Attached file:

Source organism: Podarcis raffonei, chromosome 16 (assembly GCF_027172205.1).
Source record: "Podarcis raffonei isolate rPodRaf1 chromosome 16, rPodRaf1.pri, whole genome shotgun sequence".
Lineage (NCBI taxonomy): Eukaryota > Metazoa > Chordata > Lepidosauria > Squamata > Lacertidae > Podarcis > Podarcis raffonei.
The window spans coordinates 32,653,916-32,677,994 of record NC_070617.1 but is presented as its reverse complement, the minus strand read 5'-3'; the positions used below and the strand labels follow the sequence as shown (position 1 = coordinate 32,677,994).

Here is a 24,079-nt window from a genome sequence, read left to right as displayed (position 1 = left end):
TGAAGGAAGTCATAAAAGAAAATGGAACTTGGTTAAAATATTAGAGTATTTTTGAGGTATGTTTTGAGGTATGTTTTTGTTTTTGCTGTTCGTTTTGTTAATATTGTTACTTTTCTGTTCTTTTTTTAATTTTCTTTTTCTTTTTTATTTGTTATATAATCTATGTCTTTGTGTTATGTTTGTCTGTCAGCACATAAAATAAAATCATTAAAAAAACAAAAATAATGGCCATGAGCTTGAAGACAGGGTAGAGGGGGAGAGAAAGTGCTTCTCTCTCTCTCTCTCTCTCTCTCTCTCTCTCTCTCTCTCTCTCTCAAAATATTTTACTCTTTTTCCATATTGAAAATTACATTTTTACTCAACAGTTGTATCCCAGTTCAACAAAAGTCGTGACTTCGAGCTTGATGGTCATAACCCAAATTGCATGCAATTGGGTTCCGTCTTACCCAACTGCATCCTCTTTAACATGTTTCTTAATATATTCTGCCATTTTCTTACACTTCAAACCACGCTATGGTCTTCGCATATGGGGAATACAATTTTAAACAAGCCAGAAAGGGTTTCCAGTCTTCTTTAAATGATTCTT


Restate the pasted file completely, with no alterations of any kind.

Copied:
Source organism: Podarcis raffonei, chromosome 16 (assembly GCF_027172205.1).
Source record: "Podarcis raffonei isolate rPodRaf1 chromosome 16, rPodRaf1.pri, whole genome shotgun sequence".
Lineage (NCBI taxonomy): Eukaryota > Metazoa > Chordata > Lepidosauria > Squamata > Lacertidae > Podarcis > Podarcis raffonei.
The window spans coordinates 32,653,916-32,677,994 of record NC_070617.1 but is presented as its reverse complement, the minus strand read 5'-3'; the positions used below and the strand labels follow the sequence as shown (position 1 = coordinate 32,677,994).

Here is a 24,079-nt window from a genome sequence, read left to right as displayed (position 1 = left end):
TGAAGGAAGTCATAAAAGAAAATGGAACTTGGTTAAAATATTAGAGTATTTTTGAGGTATGTTTTGAGGTATGTTTTTGTTTTTGCTGTTCGTTTTGTTAATATTGTTACTTTTCTGTTCTTTTTTTAATTTTCTTTTTCTTTTTTATTTGTTATATAATCTATGTCTTTGTGTTATGTTTGTCTGTCAGCACATAAAATAAAATCATTAAAAAAACAAAAATAATGGCCATGAGCTTGAAGACAGGGTAGAGGGGGAGAGAAAGTGCTTCTCTCTCTCTCTCTCTCTCTCTCTCTCTCTCTCTCTCTCTCTCTCAAAATATTTTACTCTTTTTCCATATTGAAAATTACATTTTTACTCAACAGTTGTATCCCAGTTCAACAAAAGTCGTGACTTCGAGCTTGATGGTCATAACCCAAATTGCATGCAATTGGGTTCCGTCTTACCCAACTGCATCCTCTTTAACATGTTTCTTAATATATTCTGCCATTTTCTTACACTTCAAACCACGCTATGGTCTTCGCATATGGGGAATACAATTTTAAACAAGCCAGAAAGGGTTTCCAGTCTTCTTTAAATGATTCTT